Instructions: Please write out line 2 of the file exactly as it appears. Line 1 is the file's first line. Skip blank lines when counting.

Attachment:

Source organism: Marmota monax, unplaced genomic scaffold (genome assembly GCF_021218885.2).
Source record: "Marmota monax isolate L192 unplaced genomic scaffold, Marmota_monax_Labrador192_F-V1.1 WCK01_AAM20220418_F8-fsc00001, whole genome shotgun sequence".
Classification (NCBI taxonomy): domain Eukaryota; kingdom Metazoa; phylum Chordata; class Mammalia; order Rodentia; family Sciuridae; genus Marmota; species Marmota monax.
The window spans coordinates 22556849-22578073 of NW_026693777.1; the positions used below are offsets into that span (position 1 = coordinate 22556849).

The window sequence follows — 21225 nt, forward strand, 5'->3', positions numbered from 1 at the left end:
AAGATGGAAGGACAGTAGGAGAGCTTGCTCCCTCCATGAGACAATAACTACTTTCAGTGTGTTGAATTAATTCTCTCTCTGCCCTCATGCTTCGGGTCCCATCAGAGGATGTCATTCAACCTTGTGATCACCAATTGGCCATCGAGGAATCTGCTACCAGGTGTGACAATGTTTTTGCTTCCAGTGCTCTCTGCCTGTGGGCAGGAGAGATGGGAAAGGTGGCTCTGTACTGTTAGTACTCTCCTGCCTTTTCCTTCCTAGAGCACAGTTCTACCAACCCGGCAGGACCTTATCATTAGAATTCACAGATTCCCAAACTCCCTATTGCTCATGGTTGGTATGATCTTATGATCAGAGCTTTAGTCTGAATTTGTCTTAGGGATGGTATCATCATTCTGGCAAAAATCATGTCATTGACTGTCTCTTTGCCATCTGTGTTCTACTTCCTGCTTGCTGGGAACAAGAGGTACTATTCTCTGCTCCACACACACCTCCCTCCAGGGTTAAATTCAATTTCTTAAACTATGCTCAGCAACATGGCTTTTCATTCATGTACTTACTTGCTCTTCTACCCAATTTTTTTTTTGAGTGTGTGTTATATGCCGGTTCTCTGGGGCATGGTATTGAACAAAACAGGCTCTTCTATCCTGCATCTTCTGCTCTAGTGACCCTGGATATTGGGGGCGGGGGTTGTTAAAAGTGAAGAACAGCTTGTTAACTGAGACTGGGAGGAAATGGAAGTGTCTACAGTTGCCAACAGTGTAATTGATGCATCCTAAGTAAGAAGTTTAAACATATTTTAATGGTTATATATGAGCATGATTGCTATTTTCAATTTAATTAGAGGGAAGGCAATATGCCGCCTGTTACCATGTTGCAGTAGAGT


Source record: "Marmota monax isolate L192 unplaced genomic scaffold, Marmota_monax_Labrador192_F-V1.1 WCK01_AAM20220418_F8-fsc00001, whole genome shotgun sequence".